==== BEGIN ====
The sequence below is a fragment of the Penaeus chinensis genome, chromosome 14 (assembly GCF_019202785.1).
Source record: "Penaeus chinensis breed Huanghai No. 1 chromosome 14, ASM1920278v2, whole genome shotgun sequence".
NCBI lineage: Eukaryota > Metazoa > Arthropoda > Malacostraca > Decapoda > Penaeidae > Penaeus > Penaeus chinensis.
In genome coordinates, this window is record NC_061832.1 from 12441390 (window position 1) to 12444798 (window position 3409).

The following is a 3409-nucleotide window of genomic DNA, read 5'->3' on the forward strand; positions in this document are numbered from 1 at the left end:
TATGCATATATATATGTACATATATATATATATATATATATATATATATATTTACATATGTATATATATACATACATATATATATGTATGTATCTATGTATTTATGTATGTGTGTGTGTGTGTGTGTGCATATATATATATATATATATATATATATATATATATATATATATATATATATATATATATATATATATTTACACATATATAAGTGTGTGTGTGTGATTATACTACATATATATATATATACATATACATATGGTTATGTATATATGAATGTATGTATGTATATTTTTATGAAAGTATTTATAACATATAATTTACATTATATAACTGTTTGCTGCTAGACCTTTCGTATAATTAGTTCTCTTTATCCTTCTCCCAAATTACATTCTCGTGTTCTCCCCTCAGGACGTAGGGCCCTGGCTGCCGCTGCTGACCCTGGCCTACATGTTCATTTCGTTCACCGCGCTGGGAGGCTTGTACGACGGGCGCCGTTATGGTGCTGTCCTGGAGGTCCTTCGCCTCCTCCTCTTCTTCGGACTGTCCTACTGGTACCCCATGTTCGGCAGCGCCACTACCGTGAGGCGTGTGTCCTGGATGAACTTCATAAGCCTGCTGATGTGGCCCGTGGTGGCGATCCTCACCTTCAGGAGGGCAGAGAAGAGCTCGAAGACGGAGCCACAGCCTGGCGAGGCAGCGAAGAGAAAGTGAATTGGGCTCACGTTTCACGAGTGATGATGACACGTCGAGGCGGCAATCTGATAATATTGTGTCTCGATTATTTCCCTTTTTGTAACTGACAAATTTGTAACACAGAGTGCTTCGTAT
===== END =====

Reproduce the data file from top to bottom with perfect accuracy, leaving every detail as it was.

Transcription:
The sequence below is a fragment of the Penaeus chinensis genome, chromosome 14 (assembly GCF_019202785.1).
Source record: "Penaeus chinensis breed Huanghai No. 1 chromosome 14, ASM1920278v2, whole genome shotgun sequence".
NCBI lineage: Eukaryota > Metazoa > Arthropoda > Malacostraca > Decapoda > Penaeidae > Penaeus > Penaeus chinensis.
In genome coordinates, this window is record NC_061832.1 from 12441390 (window position 1) to 12444798 (window position 3409).

The following is a 3409-nucleotide window of genomic DNA, read 5'->3' on the forward strand; positions in this document are numbered from 1 at the left end:
TATGCATATATATATGTACATATATATATATATATATATATATATATATATTTACATATGTATATATATACATACATATATATATGTATGTATCTATGTATTTATGTATGTGTGTGTGTGTGTGTGTGCATATATATATATATATATATATATATATATATATATATATATATATATATATATATATATATATATATTTACACATATATAAGTGTGTGTGTGTGATTATACTACATATATATATATATACATATACATATGGTTATGTATATATGAATGTATGTATGTATATTTTTATGAAAGTATTTATAACATATAATTTACATTATATAACTGTTTGCTGCTAGACCTTTCGTATAATTAGTTCTCTTTATCCTTCTCCCAAATTACATTCTCGTGTTCTCCCCTCAGGACGTAGGGCCCTGGCTGCCGCTGCTGACCCTGGCCTACATGTTCATTTCGTTCACCGCGCTGGGAGGCTTGTACGACGGGCGCCGTTATGGTGCTGTCCTGGAGGTCCTTCGCCTCCTCCTCTTCTTCGGACTGTCCTACTGGTACCCCATGTTCGGCAGCGCCACTACCGTGAGGCGTGTGTCCTGGATGAACTTCATAAGCCTGCTGATGTGGCCCGTGGTGGCGATCCTCACCTTCAGGAGGGCAGAGAAGAGCTCGAAGACGGAGCCACAGCCTGGCGAGGCAGCGAAGAGAAAGTGAATTGGGCTCACGTTTCACGAGTGATGATGACACGTCGAGGCGGCAATCTGATAATATTGTGTCTCGATTATTTCCCTTTTTGTAACTGACAAATTTGTAACACAGAGTGCTTCGTAT